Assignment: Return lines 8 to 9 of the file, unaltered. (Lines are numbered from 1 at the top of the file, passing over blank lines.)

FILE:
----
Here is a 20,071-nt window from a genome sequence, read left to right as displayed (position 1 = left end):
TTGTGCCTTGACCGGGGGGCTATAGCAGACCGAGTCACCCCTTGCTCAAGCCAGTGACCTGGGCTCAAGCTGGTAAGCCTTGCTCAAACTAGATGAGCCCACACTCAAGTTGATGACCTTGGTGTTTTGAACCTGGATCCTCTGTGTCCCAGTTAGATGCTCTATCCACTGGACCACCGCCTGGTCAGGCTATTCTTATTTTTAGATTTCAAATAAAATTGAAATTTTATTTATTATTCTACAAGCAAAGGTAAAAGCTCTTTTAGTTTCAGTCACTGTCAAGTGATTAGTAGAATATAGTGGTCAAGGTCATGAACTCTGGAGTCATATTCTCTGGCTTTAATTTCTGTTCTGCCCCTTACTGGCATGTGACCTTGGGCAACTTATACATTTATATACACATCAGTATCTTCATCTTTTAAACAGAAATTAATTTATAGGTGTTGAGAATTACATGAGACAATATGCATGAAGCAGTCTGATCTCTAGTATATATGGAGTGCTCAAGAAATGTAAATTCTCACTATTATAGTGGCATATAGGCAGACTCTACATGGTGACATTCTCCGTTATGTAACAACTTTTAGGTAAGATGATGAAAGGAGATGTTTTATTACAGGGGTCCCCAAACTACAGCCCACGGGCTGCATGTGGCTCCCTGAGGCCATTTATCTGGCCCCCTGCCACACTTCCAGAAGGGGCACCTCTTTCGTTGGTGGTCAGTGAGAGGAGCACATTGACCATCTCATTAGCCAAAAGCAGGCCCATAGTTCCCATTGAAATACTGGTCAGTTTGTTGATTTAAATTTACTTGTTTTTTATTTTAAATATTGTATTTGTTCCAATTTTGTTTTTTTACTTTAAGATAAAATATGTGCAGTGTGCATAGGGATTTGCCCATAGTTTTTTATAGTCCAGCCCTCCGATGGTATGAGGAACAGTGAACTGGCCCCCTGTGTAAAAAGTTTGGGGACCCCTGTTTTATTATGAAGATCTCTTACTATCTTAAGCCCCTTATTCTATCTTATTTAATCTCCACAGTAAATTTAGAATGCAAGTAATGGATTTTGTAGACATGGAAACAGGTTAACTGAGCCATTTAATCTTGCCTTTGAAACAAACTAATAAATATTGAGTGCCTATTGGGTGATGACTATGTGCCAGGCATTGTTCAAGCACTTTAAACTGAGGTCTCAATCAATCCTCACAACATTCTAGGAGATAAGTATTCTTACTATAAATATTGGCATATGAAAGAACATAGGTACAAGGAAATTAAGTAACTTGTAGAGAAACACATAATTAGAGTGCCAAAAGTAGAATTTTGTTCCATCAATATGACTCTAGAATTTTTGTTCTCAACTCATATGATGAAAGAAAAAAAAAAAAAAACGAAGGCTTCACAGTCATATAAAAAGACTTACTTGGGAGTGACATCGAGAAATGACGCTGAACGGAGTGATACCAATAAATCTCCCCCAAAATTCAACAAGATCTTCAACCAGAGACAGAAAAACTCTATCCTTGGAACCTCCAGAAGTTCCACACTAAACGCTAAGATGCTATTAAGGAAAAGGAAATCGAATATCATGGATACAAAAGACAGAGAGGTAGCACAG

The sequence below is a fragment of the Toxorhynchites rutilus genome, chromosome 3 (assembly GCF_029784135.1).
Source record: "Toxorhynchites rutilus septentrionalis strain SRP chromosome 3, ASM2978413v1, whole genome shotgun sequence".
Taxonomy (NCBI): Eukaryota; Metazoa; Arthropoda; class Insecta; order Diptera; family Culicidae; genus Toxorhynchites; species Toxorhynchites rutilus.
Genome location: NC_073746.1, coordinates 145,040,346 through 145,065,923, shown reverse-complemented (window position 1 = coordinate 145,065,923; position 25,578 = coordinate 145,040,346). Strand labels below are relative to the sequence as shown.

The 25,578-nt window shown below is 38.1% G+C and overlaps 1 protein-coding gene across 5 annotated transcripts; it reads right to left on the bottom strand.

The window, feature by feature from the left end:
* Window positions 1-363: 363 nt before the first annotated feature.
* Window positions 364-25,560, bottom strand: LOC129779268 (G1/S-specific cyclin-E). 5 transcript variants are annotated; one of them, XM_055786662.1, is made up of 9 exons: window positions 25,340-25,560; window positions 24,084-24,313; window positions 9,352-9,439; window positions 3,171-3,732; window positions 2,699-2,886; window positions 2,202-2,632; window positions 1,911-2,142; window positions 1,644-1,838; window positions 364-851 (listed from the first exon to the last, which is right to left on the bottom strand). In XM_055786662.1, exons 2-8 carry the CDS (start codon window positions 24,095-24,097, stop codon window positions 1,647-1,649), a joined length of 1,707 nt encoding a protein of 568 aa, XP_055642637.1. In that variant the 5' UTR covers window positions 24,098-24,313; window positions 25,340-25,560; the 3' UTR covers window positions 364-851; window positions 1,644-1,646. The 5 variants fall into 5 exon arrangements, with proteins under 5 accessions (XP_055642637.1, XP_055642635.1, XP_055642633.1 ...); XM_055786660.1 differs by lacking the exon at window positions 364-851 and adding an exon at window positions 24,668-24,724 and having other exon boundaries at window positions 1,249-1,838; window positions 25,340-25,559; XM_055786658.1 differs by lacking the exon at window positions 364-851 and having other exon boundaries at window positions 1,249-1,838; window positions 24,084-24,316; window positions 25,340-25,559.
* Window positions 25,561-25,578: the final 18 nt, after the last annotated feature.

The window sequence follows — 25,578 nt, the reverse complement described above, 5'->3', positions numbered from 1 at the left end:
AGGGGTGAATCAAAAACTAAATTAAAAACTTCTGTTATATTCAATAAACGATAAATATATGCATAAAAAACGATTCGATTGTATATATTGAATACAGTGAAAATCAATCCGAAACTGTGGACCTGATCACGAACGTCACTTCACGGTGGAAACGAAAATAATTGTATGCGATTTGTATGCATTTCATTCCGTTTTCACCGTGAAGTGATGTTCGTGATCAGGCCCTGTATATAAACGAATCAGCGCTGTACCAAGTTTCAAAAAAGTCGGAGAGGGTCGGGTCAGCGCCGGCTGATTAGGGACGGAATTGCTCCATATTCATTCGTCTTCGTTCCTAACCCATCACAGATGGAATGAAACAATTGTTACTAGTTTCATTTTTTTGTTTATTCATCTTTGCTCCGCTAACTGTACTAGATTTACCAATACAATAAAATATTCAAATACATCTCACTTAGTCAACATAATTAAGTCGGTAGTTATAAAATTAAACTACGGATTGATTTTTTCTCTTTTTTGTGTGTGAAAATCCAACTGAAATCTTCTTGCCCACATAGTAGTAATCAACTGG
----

The window, feature by feature from the left end:
* Window positions 1-363: 363 nt before the first annotated feature.